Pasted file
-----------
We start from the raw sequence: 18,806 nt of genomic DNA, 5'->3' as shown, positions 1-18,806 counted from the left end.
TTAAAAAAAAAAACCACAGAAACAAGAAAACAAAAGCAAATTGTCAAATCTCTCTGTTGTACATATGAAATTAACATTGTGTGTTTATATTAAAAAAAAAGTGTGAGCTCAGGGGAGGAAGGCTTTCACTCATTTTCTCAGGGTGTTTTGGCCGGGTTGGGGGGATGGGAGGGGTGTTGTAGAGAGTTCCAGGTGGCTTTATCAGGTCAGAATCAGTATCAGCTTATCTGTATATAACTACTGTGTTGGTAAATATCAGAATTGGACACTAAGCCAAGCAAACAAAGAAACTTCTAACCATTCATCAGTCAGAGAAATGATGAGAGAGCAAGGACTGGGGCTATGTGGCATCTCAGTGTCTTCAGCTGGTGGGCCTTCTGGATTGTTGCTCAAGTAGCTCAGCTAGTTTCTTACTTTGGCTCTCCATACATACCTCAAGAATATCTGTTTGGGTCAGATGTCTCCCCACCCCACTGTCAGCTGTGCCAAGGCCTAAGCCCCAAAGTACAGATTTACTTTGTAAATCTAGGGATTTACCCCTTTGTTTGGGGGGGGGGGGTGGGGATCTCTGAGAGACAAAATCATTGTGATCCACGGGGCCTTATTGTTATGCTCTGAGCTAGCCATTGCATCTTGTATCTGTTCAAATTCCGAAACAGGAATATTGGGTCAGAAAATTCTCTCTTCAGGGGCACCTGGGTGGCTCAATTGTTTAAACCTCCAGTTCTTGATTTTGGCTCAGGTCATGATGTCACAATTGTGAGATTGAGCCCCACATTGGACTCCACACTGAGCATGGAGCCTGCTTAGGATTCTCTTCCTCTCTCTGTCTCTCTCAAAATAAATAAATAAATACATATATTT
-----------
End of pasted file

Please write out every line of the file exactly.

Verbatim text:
We start from the raw sequence: 18,806 nt of genomic DNA, 5'->3' as shown, positions 1-18,806 counted from the left end.
TTAAAAAAAAAAACCACAGAAACAAGAAAACAAAAGCAAATTGTCAAATCTCTCTGTTGTACATATGAAATTAACATTGTGTGTTTATATTAAAAAAAAAGTGTGAGCTCAGGGGAGGAAGGCTTTCACTCATTTTCTCAGGGTGTTTTGGCCGGGTTGGGGGGATGGGAGGGGTGTTGTAGAGAGTTCCAGGTGGCTTTATCAGGTCAGAATCAGTATCAGCTTATCTGTATATAACTACTGTGTTGGTAAATATCAGAATTGGACACTAAGCCAAGCAAACAAAGAAACTTCTAACCATTCATCAGTCAGAGAAATGATGAGAGAGCAAGGACTGGGGCTATGTGGCATCTCAGTGTCTTCAGCTGGTGGGCCTTCTGGATTGTTGCTCAAGTAGCTCAGCTAGTTTCTTACTTTGGCTCTCCATACATACCTCAAGAATATCTGTTTGGGTCAGATGTCTCCCCACCCCACTGTCAGCTGTGCCAAGGCCTAAGCCCCAAAGTACAGATTTACTTTGTAAATCTAGGGATTTACCCCTTTGTTTGGGGGGGGGGGGTGGGGATCTCTGAGAGACAAAATCATTGTGATCCACGGGGCCTTATTGTTATGCTCTGAGCTAGCCATTGCATCTTGTATCTGTTCAAATTCCGAAACAGGAATATTGGGTCAGAAAATTCTCTCTTCAGGGGCACCTGGGTGGCTCAATTGTTTAAACCTCCAGTTCTTGATTTTGGCTCAGGTCATGATGTCACAATTGTGAGATTGAGCCCCACATTGGACTCCACACTGAGCATGGAGCCTGCTTAGGATTCTCTTCCTCTCTCTGTCTCTCTCAAAATAAATAAATAAATACATATATTT